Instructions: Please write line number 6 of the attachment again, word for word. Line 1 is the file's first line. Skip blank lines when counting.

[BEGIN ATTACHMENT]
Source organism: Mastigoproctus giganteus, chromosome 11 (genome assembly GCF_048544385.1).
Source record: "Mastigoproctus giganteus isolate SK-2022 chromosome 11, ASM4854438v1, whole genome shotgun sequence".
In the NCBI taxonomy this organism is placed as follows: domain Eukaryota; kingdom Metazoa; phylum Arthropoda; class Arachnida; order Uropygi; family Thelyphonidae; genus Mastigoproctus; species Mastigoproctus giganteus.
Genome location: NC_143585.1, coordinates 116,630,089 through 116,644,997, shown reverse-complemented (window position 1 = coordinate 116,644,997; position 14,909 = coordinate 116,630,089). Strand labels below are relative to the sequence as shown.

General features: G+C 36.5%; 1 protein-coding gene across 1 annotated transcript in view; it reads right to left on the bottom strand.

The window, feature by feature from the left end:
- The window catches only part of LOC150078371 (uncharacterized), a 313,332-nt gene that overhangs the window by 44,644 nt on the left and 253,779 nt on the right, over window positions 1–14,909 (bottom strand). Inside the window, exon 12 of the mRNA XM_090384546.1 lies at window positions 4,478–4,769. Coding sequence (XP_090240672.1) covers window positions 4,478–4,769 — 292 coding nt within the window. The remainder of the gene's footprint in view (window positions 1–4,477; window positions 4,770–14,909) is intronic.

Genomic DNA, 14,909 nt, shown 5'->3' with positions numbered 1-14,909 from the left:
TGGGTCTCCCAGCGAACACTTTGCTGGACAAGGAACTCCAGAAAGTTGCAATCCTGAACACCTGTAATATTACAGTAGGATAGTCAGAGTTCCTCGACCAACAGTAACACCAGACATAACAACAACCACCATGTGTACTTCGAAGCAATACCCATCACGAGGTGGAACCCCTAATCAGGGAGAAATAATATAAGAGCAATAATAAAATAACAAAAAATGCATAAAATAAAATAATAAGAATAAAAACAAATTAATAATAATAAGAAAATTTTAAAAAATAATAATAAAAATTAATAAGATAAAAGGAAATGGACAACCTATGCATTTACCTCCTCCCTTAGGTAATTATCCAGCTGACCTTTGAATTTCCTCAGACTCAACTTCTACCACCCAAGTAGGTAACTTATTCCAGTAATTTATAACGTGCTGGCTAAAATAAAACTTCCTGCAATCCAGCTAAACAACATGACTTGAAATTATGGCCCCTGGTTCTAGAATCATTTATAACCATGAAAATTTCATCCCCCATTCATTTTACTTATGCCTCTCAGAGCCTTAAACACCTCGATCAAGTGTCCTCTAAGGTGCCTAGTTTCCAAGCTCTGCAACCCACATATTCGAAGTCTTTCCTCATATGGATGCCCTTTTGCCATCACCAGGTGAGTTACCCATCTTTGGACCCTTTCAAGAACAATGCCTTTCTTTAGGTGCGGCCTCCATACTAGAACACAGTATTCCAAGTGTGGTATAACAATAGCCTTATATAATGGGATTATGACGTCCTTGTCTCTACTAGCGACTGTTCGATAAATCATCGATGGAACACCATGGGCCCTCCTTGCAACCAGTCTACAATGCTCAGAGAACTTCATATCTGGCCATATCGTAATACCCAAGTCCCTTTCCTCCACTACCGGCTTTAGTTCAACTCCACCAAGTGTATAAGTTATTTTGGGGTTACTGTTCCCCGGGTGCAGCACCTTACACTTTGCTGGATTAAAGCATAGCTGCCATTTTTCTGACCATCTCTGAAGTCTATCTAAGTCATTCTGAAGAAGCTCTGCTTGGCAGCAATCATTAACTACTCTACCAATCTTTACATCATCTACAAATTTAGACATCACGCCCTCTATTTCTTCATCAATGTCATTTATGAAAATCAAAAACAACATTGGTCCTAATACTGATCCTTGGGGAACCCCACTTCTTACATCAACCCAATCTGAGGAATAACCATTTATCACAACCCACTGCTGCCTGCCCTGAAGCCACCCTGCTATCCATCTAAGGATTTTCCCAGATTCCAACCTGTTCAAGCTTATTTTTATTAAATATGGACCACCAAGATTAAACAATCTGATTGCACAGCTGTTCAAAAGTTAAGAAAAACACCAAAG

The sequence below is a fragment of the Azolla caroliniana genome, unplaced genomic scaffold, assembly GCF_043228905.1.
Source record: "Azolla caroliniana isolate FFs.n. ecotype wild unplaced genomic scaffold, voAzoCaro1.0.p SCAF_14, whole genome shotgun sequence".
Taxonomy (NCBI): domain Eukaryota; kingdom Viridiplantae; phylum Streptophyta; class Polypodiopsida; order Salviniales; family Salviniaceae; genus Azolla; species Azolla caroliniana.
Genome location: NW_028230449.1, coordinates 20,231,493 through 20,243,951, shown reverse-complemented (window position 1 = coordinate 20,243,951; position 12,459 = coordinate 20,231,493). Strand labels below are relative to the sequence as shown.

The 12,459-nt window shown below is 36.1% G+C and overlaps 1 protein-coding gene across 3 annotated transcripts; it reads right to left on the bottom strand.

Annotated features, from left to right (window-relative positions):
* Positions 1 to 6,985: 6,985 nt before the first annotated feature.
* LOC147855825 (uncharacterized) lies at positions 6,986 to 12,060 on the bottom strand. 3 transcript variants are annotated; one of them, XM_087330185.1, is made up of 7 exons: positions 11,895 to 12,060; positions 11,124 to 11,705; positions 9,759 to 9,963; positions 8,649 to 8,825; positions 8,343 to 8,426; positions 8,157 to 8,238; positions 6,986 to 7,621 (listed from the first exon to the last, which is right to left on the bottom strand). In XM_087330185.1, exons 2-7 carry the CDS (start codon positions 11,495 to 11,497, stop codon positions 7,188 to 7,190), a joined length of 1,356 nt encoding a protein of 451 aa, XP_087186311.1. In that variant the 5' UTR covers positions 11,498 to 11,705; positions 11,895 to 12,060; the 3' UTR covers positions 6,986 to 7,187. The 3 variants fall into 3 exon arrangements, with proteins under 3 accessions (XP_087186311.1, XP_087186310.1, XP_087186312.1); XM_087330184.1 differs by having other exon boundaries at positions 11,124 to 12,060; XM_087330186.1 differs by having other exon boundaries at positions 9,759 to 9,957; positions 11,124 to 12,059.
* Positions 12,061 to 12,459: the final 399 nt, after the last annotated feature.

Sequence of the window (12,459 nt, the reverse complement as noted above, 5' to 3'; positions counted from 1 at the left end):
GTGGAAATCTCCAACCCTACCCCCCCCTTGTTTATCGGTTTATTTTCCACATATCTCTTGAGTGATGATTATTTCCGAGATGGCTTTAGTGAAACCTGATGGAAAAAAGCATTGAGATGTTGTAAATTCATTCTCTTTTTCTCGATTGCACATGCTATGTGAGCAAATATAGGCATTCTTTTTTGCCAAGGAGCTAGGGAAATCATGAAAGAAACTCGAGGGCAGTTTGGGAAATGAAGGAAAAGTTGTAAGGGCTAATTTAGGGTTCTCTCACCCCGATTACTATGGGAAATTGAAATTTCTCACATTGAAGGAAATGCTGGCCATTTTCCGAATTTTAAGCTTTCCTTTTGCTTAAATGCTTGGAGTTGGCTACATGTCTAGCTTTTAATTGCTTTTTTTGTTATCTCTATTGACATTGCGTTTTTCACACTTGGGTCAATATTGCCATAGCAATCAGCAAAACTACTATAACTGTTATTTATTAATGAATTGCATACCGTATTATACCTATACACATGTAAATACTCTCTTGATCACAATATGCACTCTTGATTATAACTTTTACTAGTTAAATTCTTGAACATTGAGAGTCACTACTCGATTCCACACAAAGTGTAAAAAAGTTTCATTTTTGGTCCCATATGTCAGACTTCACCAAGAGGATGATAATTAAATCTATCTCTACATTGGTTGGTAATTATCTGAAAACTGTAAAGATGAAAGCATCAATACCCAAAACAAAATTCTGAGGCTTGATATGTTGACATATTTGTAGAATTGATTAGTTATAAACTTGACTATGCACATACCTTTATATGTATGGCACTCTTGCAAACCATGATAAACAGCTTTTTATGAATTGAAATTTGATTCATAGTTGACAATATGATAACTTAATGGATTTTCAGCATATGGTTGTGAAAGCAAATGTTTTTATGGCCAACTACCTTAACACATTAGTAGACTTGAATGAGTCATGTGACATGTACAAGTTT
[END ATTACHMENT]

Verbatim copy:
The window, feature by feature from the left end: